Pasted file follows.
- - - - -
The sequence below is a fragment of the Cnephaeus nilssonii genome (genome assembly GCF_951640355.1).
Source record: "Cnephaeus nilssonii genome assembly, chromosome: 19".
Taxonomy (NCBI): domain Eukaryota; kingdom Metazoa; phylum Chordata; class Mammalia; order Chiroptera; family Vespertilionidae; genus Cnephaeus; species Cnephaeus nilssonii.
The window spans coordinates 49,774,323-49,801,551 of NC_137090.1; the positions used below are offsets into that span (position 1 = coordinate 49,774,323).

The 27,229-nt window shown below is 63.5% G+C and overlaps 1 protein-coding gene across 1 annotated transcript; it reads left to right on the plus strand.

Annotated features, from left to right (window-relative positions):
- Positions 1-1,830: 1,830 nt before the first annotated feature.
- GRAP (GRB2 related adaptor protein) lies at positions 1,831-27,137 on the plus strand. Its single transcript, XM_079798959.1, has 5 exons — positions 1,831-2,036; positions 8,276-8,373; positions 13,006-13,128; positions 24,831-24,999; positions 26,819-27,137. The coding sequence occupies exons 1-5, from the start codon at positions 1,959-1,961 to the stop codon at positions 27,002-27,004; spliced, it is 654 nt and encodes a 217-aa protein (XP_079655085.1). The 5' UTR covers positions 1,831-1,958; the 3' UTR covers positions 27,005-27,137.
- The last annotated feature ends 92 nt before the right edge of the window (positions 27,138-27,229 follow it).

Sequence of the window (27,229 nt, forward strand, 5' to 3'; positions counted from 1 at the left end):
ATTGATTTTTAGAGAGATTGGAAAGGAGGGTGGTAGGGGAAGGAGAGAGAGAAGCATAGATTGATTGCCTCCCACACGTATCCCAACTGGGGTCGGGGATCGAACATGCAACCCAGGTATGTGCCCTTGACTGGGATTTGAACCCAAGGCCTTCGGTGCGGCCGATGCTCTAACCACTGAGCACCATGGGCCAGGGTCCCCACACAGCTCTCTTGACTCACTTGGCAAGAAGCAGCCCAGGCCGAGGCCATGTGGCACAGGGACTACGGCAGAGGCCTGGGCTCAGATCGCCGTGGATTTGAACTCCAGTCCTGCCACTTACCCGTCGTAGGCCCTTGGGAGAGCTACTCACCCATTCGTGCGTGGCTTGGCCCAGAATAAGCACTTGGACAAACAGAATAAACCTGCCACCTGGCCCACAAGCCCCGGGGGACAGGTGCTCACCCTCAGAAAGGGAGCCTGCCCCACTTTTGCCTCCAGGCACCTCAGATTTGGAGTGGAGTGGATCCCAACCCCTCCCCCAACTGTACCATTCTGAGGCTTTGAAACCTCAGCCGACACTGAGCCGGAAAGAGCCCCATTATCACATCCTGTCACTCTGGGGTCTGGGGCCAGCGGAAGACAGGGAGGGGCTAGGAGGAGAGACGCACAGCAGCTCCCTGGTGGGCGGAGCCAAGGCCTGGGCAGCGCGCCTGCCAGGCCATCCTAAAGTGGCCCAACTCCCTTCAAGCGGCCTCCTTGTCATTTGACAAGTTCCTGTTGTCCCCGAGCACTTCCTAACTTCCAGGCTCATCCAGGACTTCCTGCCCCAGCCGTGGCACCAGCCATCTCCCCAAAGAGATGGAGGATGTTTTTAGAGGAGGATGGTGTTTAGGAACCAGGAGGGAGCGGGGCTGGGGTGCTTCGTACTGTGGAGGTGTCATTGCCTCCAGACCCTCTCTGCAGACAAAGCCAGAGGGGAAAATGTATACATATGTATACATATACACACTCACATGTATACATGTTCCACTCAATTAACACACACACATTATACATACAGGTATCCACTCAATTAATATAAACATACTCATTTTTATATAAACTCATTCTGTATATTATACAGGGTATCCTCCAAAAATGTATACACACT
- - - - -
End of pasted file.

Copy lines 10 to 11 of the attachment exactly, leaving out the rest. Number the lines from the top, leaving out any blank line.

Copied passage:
Sequence of the window (27,229 nt, forward strand, 5' to 3'; positions counted from 1 at the left end):
ATTGATTTTTAGAGAGATTGGAAAGGAGGGTGGTAGGGGAAGGAGAGAGAGAAGCATAGATTGATTGCCTCCCACACGTATCCCAACTGGGGTCGGGGATCGAACATGCAACCCAGGTATGTGCCCTTGACTGGGATTTGAACCCAAGGCCTTCGGTGCGGCCGATGCTCTAACCACTGAGCACCATGGGCCAGGGTCCCCACACAGCTCTCTTGACTCACTTGGCAAGAAGCAGCCCAGGCCGAGGCCATGTGGCACAGGGACTACGGCAGAGGCCTGGGCTCAGATCGCCGTGGATTTGAACTCCAGTCCTGCCACTTACCCGTCGTAGGCCCTTGGGAGAGCTACTCACCCATTCGTGCGTGGCTTGGCCCAGAATAAGCACTTGGACAAACAGAATAAACCTGCCACCTGGCCCACAAGCCCCGGGGGACAGGTGCTCACCCTCAGAAAGGGAGCCTGCCCCACTTTTGCCTCCAGGCACCTCAGATTTGGAGTGGAGTGGATCCCAACCCCTCCCCCAACTGTACCATTCTGAGGCTTTGAAACCTCAGCCGACACTGAGCCGGAAAGAGCCCCATTATCACATCCTGTCACTCTGGGGTCTGGGGCCAGCGGAAGACAGGGAGGGGCTAGGAGGAGAGACGCACAGCAGCTCCCTGGTGGGCGGAGCCAAGGCCTGGGCAGCGCGCCTGCCAGGCCATCCTAAAGTGGCCCAACTCCCTTCAAGCGGCCTCCTTGTCATTTGACAAGTTCCTGTTGTCCCCGAGCACTTCCTAACTTCCAGGCTCATCCAGGACTTCCTGCCCCAGCCGTGGCACCAGCCATCTCCCCAAAGAGATGGAGGATGTTTTTAGAGGAGGATGGTGTTTAGGAACCAGGAGGGAGCGGGGCTGGGGTGCTTCGTACTGTGGAGGTGTCATTGCCTCCAGACCCTCTCTGCAGACAAAGCCAGAGGGGAAAATGTATACATATGTATACATATACACACTCACATGTATACATGTTCCACTCAATTAACACACACACATTATACATACAGGTATCCACTCAATTAATATAAACATACTCATTTTTATATAAACTCATTCTGTATATTATACAGGGTATCCTCCAAAAATGTATACACACT